Birth control 'does not result in more promiscuous women'
Critics of free birth control programs have previously suggested that giving women free contraception will encourage them to engage in more risky sexual behavior. But a new study published in the journal Obstetrics and Gynecology finds that this is not the case.
The researchers, from Washington University School of Medicine in St. Louis, MO, say their findings show that providing women with free birth control does not increase the likelihood that they will have sex with multiple partners.
They used data from the Contraceptive CHOICE Project, which followed 9,256 women in St. Louis whose risks were high for accidental pregnancy.
The women were between the ages of 14 and 45 years old, and 32% had a high school education or less, the researchers note.
The women were provided with free contraception of their choice, which included intrauterine devices, implants, birth control pills, patches and rings. A previous study involving these women showed that providing them with free birth control significantly reduced unintended pregnancies and abortions, the team says.
For this recent study, they wanted to know whether providing the women with free birth control would increase the number of sexual partners they have and recurrence of intercourse during the year after they received the free contraception.
The researchers add that both are indicators of sexual risk behaviors associated with pregnancy and sexually transmitted infections (STIs).
First study author Gina Secura, project director of the CHOICE project, says:
"Having multiple partners is a known risk behavior. If sexual behavior were going to change after women received free contraception, you would expect to see that change soon after they got the birth control."
'Contraception does not drive sexual behavior'
For the study, the women were surveyed about their sexual behaviors 6 months and 12 months after receiving the free contraception.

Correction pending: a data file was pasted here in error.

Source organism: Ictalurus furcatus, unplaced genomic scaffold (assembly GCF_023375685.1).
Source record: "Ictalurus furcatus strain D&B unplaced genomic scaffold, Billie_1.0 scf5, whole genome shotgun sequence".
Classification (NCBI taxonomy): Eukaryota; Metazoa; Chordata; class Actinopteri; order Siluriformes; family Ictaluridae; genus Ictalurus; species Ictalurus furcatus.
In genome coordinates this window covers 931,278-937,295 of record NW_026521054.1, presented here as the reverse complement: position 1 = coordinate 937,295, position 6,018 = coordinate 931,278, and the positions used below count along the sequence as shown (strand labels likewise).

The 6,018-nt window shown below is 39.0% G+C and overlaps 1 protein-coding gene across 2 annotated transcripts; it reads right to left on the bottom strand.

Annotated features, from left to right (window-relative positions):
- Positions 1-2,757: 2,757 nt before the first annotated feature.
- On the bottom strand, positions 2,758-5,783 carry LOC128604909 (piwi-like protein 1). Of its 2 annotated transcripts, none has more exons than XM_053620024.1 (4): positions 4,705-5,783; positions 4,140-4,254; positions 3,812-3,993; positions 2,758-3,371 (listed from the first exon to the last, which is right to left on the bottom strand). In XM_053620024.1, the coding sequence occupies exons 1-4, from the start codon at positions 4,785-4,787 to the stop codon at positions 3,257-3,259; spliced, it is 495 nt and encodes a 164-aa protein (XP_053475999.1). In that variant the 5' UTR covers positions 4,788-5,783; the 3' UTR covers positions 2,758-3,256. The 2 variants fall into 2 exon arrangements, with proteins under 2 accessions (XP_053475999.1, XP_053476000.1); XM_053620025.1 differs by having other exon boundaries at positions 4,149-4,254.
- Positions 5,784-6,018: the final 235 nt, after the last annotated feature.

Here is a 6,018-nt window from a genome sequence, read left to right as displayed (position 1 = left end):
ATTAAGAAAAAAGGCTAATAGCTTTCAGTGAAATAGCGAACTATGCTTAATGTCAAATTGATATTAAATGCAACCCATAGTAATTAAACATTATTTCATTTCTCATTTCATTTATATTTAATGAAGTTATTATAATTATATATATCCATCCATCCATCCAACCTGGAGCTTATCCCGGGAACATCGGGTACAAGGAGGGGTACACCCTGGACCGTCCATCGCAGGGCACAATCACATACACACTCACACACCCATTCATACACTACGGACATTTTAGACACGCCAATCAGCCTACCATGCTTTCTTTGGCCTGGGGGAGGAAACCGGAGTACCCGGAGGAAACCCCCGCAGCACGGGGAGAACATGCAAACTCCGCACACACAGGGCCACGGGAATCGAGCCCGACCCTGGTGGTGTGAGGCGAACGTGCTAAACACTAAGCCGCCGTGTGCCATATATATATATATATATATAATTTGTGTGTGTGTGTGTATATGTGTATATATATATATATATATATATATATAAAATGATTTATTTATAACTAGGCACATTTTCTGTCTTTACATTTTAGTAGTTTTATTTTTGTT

The recent study found that providing women with free contraception does not encourage risky sexual behavior.
The survey included questions about how often they have had sex in the previous 30 days and how many partners were involved. In total, 85% of the women completed both surveys, of which 49% had never had a child and 62% had a previous unintended pregnancy.
Overall, the percentage of women who stated they had multiple partners declined during the study.
While 5.2% reported having sex with more than one male sexual partner at the beginning of the study, only 3.5% reported this at 6 months, and 3.3% reported this at 12 months after receiving free contraception.
Around 70% of the women surveyed reported no change in their number of sexual partners at 12 months, while nearly 14% reported a decrease and 16% reported an increase.
And of the women who did report an increase in their number of partners, over 80% had an increase from no partner to just one.
Senior author Dr. Jeffrey Peipert says:
"The notion that women will have sex with more partners if you give them free birth control didn't pan out in this study. Providing no-cost contraception did not result in riskier sexual behavior."
Though the study shows an increase in frequency of intercourse - from four episodes at the start of the study to six episodes at the 12-month mark - the researchers note that this increased frequency did not increase incidence of STIs.
"Increasing access to no-cost contraceptives doesn't translate into riskier sexual behavior. It's not the contraception that drives their sexual behavior," Dr. Peipert concludes.
Though the study size was large, one limitation is that it involved self-reported data, which leaves room for the women to falsely report their data.
In early 2013, Medical News Today reported on a study that suggested 233 million women will not have access to contraception by 2015.
Written by Marie Ellis
Copyright: Medical News Today
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